Defensively, Brown envisions Fultz playing opposing point guards and Simmons guarding power forwards. The matchups with the other projected starters are also conventional. Joel Embiid will play centers, Robert Covington will guard the other team’s best wing and JJ Redick will check the other wing.

Brown also said Simmons “has a chance to be an elite defender,” though his reputation in college was otherwise. Fultz also played a lot of zone in his lone year at Washington.

The Simmons-at-center discussion was an interesting one. Brown said it is “possible” he will use Simmons – or possibly 6-10 Dario Saric – in that capacity at times, noting that the Warriors closed games with no one bigger than 6-7 Draymond Green (and more recently, 6-10 Kevin Durant) on the court.

“When you get down to the last six minutes, inevitably it ends up a smaller game,” Brown said.

As for Simmons’ health, president of basketball operations Bryan Colangelo said that hasn’t been a concern for a while.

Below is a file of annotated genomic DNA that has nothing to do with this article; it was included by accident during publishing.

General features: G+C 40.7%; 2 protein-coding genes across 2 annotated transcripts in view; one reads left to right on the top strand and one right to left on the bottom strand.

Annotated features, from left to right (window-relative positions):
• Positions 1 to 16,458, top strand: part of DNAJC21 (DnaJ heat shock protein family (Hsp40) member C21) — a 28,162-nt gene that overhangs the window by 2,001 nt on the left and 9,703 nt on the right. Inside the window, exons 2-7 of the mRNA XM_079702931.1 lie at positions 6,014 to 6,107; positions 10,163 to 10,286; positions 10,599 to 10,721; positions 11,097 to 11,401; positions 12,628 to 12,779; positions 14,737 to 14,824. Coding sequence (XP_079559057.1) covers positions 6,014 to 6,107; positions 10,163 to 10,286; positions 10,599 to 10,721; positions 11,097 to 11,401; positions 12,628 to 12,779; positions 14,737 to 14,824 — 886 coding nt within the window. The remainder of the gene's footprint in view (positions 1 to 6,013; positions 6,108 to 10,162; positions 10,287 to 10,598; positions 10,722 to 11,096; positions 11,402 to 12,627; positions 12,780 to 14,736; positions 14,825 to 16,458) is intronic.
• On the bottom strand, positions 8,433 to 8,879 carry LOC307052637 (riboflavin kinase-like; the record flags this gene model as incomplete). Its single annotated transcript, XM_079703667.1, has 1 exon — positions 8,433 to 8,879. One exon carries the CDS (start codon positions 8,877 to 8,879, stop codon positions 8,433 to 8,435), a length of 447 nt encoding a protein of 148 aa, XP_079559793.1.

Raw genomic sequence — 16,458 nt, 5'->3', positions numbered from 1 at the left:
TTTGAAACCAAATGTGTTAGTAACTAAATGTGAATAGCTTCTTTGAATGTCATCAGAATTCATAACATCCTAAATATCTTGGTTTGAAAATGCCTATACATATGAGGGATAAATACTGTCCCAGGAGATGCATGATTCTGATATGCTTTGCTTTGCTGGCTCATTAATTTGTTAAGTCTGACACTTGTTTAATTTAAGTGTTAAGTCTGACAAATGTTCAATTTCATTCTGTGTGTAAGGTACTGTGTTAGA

“He’s playing 5-on-5,” Colangelo said, “and dominating the gym.”

Fluid rotation
Much is still to be determined about the rotation, given the presence of veterans like Amir Johnson, Jerryd Bayless, Richaun Holmes, Nik Stauskas and (possibly) a slimmed-down Jahlil Okafor.

And what of Saric? He averaged 12.8 points and 6.3 rebounds as a rookie last season, while appearing in all but one game. There is speculation that he might wind up the sixth man, but Brown is not yet certain about that.

“His gift of basketball intellect is high, and so when you say where does he fit in, I’m saying anywhere we want,” he said. “Where does he fit in to start games, end games, I don’t know. I just know that in my opinion, that’s probably the Rookie of the Year (last season), and his skill package and his toughness and his intellect will be fit in where it’s needed most -- in a timely fashion, we believe.”

Milwaukee guard Malcolm Brogdon was chosen Rookie of the Year, while Saric and Embiid made the All-Rookie team. Now Saric is one of many players for whom Brown must find time.

“The gym’s going to tell us a lot,” he said.

And, he added, “I feel the first third of the season is going to be a lot of learning for all of us.”

Playoffs?
Playoff talk has been rampant for a while, and when asked by Ian Thomsen of NBA.com about that, Colangelo said, “Forecasting that would definitely, I believe, be unrealistic. But hoping for that? It’s on everybody’s mind.”